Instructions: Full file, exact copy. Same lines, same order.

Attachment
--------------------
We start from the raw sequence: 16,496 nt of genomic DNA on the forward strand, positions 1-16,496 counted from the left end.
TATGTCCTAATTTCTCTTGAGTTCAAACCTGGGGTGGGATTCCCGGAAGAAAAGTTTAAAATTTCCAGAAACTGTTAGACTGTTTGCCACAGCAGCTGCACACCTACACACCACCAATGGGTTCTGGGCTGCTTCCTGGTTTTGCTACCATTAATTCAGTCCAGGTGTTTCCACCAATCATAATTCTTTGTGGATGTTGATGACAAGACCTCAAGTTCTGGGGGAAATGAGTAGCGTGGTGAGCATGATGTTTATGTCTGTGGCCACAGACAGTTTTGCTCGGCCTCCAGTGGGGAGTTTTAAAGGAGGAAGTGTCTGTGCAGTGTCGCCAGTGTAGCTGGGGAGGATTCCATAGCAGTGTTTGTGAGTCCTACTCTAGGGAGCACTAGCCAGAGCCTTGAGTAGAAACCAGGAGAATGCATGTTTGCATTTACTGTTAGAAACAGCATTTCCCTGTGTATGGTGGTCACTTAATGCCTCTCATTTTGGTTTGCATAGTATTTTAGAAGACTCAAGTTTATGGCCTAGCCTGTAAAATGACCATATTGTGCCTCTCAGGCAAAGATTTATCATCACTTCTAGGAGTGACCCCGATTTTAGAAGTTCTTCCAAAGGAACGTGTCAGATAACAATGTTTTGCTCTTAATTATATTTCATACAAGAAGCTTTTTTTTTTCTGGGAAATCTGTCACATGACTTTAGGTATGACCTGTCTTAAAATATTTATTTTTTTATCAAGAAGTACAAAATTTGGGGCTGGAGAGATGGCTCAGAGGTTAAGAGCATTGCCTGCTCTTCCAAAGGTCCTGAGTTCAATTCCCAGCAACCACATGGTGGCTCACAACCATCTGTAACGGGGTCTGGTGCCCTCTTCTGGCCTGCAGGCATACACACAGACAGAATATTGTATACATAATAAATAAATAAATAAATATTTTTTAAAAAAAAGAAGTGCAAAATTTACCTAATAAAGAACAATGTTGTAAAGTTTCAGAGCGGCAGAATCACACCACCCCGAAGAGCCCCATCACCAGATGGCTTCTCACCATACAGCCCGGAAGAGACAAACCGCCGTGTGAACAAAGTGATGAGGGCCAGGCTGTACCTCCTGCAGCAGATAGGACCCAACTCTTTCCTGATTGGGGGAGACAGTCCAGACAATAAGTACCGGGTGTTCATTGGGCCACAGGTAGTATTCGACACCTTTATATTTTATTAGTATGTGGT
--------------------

We start from the raw sequence: 16,496 nt of genomic DNA on the forward strand, positions 1-16,496 counted from the left end.
TATGTCCTAATTTCTCTTGAGTTCAAACCTGGGGTGGGATTCCCGGAAGAAAAGTTTAAAATTTCCAGAAACTGTTAGACTGTTTGCCACAGCAGCTGCACACCTACACACCACCAATGGGTTCTGGGCTGCTTCCTGGTTTTGCTACCATTAATTCAGTCCAGGTGTTTCCACCAATCATAATTCTTTGTGGATGTTGATGACAAGACCTCAAGTTCTGGGGGAAATGAGTAGCGTGGTGAGCATGATGTTTATGTCTGTGGCCACAGACAGTTTTGCTCGGCCTCCAGTGGGGAGTTTTAAAGGAGGAAGTGTCTGTGCAGTGTCGCCAGTGTAGCTGGGGAGGATTCCATAGCAGTGTTTGTGAGTCCTACTCTAGGGAGCACTAGCCAGAGCCTTGAGTAGAAACCAGGAGAATGCATGTTTGCATTTACTGTTAGAAACAGCATTTCCCTGTGTATGGTGGTCACTTAATGCCTCTCATTTTGGTTTGCATAGTATTTTAGAAGACTCAAGTTTATGGCCTAGCCTGTAAAATGACCATATTGTGCCTCTCAGGCAAAGATTTATCATCACTTCTAGGAGTGACCCCGATTTTAGAAGTTCTTCCAAAGGAACGTGTCAGATAACAATGTTTTGCTCTTAATTATATTTCATACAAGAAGCTTTTTTTTTTCTGGGAAATCTGTCACATGACTTTAGGTATGACCTGTCTTAAAATATTTATTTTTTTATCAAGAAGTACAAAATTTGGGGCTGGAGAGATGGCTCAGAGGTTAAGAGCATTGCCTGCTCTTCCAAAGGTCCTGAGTTCAATTCCCAGCAACCACATGGTGGCTCACAACCATCTGTAACGGGGTCTGGTGCCCTCTTCTGGCCTGCAGGCATACACACAGACAGAATATTGTATACATAATAAATAAATAAATAAATATTTTTTAAAAAAAAGAAGTGCAAAATTTACCTAATAAAGAACAATGTTGTAAAGTTTCAGAGCGGCAGAATCACACCACCCCGAAGAGCCCCATCACCAGATGGCTTCTCACCATACAGCCCGGAAGAGACAAACCGCCGTGTGAACAAAGTGATGAGGGCCAGGCTGTACCTCCTGCAGCAGATAGGACCCAACTCTTTCCTGATTGGGGGAGACAGTCCAGACAATAAGTACCGGGTGTTCATTGGGCCACAGGTAGTATTCGACACCTTTATATTTTATTAGTATGTGGT